I have also been a single mom with 3 sons. I have lived hand to mouth during MANY years in our lives. It is a struggle. It is hard. It is traumatic. Through that experience I have learned to budget and plan for the future.

    Being able to get financial budgeting help with your challenges might make the difference.

    Peace and Love to you and your sons. I wish you well.

    Reply
    • Penelope
      Penelope says:

      If you were honest about your choices online, someone would write the same thing to you. Just about something else. They would say

      “I just don’t understand how people don’t prioritize [xxx] FIRST – especially with children.

      I wish you and your sons well. I just hope that you find a GOOD COUNSELOR to teach you how to budget [time/money] better.”

      But I bet what would be most helpful to you is if someone said: I’m a single mom too, and I totally understand how hard it is. I want to give my kids everything they need to develop skills now and have childhood memories that I didn’t have, so it’s been difficult for me to plan for the future. You must have a sweet confidence in childhood memories to be able to plan for the future. That a nice security to count on.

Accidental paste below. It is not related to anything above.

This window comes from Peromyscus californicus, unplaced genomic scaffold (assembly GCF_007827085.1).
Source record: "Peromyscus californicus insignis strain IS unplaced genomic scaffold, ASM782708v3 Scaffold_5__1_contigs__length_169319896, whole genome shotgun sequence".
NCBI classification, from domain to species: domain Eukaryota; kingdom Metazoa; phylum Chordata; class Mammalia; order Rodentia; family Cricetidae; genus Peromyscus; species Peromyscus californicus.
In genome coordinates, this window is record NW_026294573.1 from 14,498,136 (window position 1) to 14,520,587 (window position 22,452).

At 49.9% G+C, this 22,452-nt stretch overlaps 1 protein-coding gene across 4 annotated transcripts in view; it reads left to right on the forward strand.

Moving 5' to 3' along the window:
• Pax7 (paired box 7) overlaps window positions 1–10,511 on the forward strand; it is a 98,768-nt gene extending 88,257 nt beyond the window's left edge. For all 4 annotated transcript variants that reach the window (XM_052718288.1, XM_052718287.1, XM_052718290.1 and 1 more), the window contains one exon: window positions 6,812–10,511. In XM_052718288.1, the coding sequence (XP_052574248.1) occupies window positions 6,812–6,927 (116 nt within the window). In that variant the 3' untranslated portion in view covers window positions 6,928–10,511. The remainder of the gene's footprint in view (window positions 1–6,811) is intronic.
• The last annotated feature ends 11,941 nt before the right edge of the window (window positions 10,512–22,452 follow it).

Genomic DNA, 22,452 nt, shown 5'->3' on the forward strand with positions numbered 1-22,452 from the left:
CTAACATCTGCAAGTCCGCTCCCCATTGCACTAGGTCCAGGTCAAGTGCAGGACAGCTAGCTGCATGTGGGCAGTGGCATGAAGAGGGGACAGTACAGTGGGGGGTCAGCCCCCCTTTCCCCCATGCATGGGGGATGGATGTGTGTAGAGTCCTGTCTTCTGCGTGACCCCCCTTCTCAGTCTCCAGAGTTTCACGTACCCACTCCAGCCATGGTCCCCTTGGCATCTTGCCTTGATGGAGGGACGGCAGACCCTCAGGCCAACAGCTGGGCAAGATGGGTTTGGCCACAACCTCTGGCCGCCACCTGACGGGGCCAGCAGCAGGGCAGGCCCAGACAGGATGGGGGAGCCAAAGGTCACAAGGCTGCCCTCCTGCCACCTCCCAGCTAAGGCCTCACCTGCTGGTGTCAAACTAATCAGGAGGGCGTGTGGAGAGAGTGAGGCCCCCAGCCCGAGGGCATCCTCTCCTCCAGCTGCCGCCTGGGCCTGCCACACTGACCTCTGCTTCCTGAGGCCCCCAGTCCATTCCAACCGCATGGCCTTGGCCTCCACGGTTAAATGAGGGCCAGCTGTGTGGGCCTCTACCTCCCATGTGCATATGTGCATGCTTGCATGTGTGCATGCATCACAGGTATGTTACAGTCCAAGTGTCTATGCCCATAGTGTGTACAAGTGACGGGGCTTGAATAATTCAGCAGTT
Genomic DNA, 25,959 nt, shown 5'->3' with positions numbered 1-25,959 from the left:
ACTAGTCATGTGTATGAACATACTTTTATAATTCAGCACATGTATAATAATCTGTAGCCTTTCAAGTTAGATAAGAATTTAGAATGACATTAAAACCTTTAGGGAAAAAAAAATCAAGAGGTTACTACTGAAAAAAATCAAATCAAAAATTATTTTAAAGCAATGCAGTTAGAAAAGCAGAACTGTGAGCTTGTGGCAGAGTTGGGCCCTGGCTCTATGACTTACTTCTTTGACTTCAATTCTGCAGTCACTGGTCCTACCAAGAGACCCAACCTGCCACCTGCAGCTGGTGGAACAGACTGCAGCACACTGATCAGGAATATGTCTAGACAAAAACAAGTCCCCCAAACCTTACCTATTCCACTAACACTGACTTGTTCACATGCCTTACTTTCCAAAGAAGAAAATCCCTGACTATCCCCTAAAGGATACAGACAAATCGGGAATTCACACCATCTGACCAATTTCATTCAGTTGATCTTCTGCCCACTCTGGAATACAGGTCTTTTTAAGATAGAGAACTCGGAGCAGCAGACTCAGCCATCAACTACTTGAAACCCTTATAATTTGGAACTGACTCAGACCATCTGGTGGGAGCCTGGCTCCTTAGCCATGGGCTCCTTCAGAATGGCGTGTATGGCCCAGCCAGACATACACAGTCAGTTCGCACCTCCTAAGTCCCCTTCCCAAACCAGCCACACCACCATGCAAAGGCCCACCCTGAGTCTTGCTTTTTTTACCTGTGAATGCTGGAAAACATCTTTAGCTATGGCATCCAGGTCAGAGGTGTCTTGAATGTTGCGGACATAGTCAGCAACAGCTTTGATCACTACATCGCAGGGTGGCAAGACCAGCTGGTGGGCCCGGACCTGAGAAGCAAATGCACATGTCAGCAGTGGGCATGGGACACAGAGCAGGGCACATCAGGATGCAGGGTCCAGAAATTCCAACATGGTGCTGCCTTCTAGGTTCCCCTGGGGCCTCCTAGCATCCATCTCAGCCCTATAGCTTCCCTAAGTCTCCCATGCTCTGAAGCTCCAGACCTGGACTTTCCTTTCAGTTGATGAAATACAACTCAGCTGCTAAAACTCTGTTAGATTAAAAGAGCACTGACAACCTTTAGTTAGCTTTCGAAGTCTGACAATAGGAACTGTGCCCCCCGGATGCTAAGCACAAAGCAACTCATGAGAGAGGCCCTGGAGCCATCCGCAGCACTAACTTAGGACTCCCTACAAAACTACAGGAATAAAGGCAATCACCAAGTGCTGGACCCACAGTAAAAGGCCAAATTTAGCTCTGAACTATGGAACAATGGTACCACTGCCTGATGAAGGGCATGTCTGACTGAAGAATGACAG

Penelope

      Reply
    • Qi
      Qi says:

      +1

      I’ve rented out a house before, I’m not rich, if a tenant didn’t pay rent for months it would really hurt. I hope your landlord is a large company not a person, because taking this as some kind of win is a bs attitude. Even if you’re not evicted you should elect to leave, go live somewhere really cheap, and pay back your debts until you can get to a net worth of zero… And then keep living cheaply until you’ve saved 100k. Ultimately youre not young: you basically need to both live very cheaply and continue working for as many years as you are able just to afford the inevitable following 10yrs you aren’t able. Or hope one of your sons gets very successful? Still not a good burden to place on kids, but I guess that ship has sailed and one of them assumes they’ll need to support their mother. Maybe that will drive success 🤷‍♂️

      Reply
      • Penelope
        Penelope says:

        Okay. Reality check here. Boston is a very high anomalous rental market. For example, the only place more expensive for a one-bedroom is NYC. Why: there is no rent control and colleges drive up rents. College buy up buildings to house students and then get federal loans to pay for the students housing. To compensate for this, the city of Boston subsidizes housing when non-colleges students get behind in rent. This is to make up for the fact that Boston does not permit any type of controls on how high rents can go because the colleges control the rents. So I really really do not think you need to feel sorry for any landlord in Boston. The landlords are very very high end in Boston. They have to be because if Boston had a reputation for any run-down housing, parents would get upset and not want to send their kids to college here.